However, Wang and Wu (2009) did not agree both of them. Employing the panel data from 28 regions, they found, in China, although land prices promoting housing prices in long-run and housing prices driving an increase in land prices in both long-run and short-run, this mechanism depends on the region. Wand and Wu (2009) thought that the interaction between land prices and housing prices is different in different regions, so the relationship between them should be implement regional studies and cannot be generalized.
2.4.3 Bank credit
After the 1997 Asian financial crisis, in order to stimulate economic growth, China implemented a proactive fiscal and monetary policy: repeatedly issued bonds, reduced interest rates several times, vigorously infrastructure; real estate industry become a national priority support industry and the financial sector continue to increase the real estate credit. But until now, China’s banking system is still not perfect; most of the loans are mortgage loans, therefore, value of real estate products in the market will directly determine the size of credit.
Typically, the credit will play two roles in the housing market. If the real estate prices cyclical rising, since financial institutions anticipate the housing prices can keep rising in the following, banks will relax lending conditions, thus, the increasing housing prices will directly lead to the upswing in real estate bank credit. Because of land and real estate products supply is very inelastic in the short-term, to some extent, the upswing in real estate bank credit will further push up house prices increase. By the same token, the decline in house prices leads to a decline in the quality of bank assets, reduce the size of bank funds, so banks will abate the amount of credit, which will further decrease the housing prices.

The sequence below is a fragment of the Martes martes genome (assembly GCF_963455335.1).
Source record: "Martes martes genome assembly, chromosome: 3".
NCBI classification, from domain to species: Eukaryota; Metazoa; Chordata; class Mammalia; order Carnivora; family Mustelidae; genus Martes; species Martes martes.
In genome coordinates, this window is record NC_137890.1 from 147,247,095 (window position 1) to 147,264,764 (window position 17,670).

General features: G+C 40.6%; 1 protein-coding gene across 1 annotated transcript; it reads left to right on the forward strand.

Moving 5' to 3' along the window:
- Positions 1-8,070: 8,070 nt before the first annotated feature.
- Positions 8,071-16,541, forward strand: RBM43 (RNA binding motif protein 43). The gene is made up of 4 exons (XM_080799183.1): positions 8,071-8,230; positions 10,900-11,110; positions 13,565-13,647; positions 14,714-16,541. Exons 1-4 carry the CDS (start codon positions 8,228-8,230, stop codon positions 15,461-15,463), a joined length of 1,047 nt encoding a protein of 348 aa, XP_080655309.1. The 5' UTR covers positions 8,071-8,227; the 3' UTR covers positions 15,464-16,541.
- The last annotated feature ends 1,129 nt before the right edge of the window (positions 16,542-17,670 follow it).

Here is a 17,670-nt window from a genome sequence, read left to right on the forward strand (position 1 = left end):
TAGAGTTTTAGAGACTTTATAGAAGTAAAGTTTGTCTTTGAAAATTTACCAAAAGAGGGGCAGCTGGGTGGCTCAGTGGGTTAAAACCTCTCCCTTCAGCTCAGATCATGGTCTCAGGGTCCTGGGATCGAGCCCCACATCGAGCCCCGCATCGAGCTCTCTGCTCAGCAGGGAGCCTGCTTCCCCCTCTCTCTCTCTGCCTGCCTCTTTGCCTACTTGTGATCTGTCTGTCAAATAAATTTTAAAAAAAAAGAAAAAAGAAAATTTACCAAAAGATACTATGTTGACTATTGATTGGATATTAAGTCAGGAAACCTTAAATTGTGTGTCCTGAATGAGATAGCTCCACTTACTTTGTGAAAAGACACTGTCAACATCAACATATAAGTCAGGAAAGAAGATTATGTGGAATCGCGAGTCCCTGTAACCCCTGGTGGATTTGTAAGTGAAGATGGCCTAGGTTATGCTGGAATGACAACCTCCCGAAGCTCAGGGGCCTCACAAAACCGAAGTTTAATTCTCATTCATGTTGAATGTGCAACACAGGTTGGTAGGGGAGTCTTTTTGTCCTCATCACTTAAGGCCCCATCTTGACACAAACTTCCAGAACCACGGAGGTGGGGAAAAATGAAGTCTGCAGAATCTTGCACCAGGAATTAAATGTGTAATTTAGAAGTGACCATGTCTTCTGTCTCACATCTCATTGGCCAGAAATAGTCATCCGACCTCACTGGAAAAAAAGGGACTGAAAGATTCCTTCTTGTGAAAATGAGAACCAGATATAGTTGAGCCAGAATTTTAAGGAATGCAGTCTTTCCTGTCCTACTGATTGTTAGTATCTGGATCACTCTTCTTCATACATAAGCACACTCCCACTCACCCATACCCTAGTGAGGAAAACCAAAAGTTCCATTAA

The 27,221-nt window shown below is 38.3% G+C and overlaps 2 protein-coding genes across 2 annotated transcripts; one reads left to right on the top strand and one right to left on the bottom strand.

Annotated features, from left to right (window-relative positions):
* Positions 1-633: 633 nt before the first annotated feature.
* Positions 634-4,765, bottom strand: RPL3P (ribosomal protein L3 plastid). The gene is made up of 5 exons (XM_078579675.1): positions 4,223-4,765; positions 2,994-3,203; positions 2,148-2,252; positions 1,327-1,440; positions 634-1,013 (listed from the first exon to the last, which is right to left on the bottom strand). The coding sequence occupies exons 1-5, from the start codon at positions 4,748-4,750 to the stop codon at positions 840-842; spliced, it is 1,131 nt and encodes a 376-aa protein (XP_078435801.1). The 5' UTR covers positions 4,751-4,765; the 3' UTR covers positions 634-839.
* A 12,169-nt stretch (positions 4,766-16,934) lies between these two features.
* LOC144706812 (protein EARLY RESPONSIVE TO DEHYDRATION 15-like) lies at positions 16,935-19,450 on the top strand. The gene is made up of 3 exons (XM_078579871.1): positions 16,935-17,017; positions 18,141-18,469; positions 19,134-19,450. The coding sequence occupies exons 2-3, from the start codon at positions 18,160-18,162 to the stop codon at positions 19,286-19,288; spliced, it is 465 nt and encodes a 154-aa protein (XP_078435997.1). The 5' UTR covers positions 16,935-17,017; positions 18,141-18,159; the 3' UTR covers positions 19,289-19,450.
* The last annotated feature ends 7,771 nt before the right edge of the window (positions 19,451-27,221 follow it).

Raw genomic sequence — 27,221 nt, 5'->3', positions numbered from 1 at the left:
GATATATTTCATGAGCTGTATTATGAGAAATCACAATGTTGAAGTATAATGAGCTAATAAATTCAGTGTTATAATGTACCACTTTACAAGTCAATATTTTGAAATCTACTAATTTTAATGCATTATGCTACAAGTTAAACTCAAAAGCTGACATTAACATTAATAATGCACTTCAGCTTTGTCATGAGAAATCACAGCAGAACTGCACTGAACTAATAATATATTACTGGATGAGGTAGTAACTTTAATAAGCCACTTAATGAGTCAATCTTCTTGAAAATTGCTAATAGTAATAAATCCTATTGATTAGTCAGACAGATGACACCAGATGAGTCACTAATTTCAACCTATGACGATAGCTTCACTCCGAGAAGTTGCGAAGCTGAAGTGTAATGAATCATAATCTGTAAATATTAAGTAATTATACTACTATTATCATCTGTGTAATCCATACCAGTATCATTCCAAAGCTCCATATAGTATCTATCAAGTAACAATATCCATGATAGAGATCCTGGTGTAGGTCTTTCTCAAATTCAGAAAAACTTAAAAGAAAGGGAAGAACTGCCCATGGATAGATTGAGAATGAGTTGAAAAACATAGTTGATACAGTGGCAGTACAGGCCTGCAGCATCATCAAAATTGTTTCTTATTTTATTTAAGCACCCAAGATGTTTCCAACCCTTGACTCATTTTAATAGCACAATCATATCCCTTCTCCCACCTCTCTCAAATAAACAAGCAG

Based on the panel data of credit and housing market, Li (2004) considered that among China’s current macro-economic control policy, credit policy play the most significant role in the real estate market. He also believed the flexibility of supply side and demand side is different, so the impact of monetary policy on the supply is greater than that on demand (Li, 2004). Employing the error correction model and VAR model, Zhong and Yan (2009) thought that there existed a stable equilibrium relationship between the volatility of real estate prices and credit in long-run. After the Granger test, Zhong and Yan (2009) found real estate prices and the amount of real estate credit influence each other and they both are the Granger cause for each other. Studying on the East Asian financial crisis, Xiang and Li (2005) also believed bank credit expansion played a very important role in the formation of the real estate bubble in East Asian countries. Thus, in order to ensure the health of China’s real estate development, it should strengthen the financial system construction and regulation (Xiang and Li, 2005).